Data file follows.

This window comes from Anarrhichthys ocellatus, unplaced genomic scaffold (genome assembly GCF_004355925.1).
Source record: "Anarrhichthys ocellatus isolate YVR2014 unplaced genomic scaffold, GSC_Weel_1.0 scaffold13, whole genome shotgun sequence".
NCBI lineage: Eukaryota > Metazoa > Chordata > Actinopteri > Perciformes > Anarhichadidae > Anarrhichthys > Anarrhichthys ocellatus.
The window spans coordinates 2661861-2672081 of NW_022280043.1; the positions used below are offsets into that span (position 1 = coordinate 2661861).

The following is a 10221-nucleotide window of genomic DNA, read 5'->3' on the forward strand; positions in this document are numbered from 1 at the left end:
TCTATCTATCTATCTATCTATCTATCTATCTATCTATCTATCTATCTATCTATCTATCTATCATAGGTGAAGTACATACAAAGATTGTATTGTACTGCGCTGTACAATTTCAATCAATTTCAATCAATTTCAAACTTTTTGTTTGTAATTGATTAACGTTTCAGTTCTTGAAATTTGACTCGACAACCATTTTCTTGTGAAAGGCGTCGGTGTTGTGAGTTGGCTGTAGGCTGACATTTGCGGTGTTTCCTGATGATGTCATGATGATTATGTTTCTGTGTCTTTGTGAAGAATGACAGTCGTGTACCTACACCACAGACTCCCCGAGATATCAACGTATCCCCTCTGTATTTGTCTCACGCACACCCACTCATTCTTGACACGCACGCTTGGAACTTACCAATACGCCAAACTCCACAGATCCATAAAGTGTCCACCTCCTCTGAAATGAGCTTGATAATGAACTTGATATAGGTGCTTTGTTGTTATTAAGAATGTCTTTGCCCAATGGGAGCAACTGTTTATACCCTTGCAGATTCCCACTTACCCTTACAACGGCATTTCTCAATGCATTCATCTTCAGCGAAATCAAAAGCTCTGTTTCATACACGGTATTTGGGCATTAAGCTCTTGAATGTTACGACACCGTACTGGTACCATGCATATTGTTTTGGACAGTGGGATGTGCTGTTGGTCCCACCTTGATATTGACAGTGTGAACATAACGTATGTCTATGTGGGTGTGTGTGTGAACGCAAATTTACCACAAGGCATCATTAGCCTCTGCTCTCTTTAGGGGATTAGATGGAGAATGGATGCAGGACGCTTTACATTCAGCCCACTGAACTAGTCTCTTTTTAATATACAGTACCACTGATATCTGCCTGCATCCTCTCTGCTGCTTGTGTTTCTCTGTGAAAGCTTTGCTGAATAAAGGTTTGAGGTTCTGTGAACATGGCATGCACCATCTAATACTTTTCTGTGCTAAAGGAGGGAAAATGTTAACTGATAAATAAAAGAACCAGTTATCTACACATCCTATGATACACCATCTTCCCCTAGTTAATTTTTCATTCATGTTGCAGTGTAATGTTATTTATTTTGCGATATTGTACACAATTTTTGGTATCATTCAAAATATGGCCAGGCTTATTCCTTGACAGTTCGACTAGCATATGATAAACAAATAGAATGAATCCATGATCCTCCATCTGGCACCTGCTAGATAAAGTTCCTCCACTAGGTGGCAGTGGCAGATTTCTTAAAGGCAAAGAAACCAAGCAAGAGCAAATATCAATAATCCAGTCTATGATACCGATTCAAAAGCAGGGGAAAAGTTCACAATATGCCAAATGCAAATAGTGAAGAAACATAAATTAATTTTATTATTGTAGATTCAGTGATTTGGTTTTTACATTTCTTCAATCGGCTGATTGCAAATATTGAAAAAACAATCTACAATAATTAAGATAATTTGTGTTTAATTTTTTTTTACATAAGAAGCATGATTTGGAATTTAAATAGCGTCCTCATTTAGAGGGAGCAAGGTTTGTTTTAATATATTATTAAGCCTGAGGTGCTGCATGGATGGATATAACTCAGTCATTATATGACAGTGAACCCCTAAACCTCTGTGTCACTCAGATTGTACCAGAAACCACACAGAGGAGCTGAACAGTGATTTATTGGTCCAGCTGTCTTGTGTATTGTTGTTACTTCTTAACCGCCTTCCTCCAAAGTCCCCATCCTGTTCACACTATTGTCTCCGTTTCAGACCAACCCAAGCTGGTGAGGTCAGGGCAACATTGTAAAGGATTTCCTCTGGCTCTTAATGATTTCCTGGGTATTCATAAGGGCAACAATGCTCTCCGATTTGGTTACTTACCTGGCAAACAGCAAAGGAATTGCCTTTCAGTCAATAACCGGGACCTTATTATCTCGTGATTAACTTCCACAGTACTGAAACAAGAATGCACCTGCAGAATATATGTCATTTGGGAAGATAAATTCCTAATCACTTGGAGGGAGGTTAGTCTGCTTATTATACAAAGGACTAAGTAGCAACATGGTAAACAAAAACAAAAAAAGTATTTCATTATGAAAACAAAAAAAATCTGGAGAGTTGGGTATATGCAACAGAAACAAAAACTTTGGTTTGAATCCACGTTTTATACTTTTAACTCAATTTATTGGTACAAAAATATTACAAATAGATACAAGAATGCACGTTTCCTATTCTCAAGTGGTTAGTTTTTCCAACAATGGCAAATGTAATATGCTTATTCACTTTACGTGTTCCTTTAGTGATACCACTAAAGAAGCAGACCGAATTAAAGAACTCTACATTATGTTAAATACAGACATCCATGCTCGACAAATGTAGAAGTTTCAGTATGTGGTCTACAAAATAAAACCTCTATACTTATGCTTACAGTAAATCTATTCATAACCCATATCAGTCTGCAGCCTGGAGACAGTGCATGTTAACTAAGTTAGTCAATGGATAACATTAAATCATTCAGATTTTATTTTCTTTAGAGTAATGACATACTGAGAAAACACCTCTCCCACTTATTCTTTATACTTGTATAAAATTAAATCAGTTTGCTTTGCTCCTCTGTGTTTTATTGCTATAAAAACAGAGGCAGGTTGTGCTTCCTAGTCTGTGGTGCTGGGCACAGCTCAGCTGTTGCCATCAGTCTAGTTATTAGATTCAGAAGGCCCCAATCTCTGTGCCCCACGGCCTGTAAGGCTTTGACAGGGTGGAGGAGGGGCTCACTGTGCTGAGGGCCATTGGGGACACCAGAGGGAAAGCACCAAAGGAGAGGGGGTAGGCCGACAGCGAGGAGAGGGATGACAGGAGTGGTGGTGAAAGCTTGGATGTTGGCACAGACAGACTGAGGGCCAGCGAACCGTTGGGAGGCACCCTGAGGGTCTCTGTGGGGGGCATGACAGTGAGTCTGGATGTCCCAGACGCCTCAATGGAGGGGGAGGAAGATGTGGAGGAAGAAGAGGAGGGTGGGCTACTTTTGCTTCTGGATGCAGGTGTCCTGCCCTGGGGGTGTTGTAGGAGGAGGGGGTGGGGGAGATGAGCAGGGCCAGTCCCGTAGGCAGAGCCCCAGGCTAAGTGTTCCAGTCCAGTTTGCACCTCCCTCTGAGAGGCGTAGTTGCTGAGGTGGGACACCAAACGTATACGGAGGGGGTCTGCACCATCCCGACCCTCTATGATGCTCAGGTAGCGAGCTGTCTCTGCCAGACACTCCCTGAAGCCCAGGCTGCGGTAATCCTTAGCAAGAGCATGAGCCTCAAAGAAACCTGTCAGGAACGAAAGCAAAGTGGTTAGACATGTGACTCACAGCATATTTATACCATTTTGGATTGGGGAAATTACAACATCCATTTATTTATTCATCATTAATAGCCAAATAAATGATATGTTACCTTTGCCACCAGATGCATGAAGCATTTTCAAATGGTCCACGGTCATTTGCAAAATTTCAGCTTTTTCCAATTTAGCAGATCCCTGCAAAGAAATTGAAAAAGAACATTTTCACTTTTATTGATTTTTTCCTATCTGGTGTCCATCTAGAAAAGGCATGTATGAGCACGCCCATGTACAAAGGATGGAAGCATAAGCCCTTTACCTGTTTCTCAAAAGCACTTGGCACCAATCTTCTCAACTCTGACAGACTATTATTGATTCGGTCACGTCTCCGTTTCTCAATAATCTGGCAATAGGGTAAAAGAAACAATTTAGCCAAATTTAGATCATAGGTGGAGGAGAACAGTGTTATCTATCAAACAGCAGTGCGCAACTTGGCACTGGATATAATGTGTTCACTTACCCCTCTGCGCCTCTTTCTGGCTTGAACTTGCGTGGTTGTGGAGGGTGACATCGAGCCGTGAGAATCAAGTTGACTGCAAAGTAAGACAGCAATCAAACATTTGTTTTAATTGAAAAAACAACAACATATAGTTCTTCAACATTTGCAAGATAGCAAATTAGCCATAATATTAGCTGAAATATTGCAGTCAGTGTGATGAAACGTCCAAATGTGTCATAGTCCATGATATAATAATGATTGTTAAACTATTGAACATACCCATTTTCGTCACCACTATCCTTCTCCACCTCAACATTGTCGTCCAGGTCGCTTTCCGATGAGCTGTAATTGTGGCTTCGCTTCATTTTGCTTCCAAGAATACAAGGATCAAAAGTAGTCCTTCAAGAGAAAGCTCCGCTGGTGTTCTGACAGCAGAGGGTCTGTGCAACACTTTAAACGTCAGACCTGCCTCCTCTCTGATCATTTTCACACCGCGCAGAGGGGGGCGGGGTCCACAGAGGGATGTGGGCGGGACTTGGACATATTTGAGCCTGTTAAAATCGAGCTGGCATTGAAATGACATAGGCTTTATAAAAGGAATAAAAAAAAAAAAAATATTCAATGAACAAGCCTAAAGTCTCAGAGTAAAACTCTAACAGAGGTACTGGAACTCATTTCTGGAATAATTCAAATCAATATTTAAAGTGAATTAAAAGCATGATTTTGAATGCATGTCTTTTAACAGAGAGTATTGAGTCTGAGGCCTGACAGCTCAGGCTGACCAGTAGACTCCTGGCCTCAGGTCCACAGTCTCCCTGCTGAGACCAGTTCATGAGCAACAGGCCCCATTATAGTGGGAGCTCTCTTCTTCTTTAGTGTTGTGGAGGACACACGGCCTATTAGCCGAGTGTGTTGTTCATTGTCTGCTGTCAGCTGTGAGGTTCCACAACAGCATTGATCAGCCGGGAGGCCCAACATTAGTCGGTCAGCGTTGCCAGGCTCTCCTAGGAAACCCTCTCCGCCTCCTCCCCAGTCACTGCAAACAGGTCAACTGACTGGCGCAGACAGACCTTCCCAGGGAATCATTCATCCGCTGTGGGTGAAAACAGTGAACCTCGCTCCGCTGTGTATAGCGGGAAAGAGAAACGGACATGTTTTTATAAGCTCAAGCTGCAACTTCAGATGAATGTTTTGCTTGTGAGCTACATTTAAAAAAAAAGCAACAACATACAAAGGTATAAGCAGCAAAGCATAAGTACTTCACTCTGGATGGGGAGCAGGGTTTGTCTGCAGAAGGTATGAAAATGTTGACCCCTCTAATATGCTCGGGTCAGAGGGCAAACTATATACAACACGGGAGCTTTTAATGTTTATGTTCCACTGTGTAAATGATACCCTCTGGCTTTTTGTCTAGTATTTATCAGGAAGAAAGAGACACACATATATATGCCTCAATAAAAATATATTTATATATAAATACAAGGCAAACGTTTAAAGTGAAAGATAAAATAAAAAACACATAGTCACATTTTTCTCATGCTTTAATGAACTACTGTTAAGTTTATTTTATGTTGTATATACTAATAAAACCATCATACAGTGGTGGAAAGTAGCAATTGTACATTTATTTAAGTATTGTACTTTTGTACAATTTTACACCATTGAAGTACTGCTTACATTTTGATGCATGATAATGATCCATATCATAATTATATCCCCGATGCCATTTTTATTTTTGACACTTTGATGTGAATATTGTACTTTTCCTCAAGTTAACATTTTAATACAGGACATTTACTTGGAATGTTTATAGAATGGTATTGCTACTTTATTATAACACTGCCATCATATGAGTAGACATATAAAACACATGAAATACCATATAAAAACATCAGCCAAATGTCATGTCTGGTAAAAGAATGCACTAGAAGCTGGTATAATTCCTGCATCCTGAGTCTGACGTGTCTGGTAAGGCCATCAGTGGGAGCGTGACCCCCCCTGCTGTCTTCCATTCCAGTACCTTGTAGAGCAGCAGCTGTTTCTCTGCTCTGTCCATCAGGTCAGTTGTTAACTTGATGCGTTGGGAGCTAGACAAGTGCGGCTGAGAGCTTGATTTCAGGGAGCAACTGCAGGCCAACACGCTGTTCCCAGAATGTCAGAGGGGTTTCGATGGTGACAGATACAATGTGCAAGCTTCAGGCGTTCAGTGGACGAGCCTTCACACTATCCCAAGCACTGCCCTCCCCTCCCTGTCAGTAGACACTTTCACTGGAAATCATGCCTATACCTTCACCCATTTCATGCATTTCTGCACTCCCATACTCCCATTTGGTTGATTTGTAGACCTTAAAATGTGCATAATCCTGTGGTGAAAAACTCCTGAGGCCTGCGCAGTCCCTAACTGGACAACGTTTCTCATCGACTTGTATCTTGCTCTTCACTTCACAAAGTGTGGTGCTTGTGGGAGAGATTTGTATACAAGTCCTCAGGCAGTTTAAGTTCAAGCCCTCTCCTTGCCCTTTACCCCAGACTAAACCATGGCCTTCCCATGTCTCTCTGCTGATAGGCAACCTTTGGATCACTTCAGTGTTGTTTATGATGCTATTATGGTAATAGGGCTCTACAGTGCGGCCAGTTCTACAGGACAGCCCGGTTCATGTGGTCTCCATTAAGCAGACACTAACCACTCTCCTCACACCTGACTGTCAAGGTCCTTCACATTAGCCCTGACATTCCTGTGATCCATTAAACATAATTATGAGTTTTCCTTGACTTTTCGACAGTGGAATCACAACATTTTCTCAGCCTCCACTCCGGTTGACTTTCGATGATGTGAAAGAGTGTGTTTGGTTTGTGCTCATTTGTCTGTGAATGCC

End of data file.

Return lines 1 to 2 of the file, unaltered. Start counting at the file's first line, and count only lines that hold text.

This window comes from Anarrhichthys ocellatus, unplaced genomic scaffold (genome assembly GCF_004355925.1).
Source record: "Anarrhichthys ocellatus isolate YVR2014 unplaced genomic scaffold, GSC_Weel_1.0 scaffold13, whole genome shotgun sequence".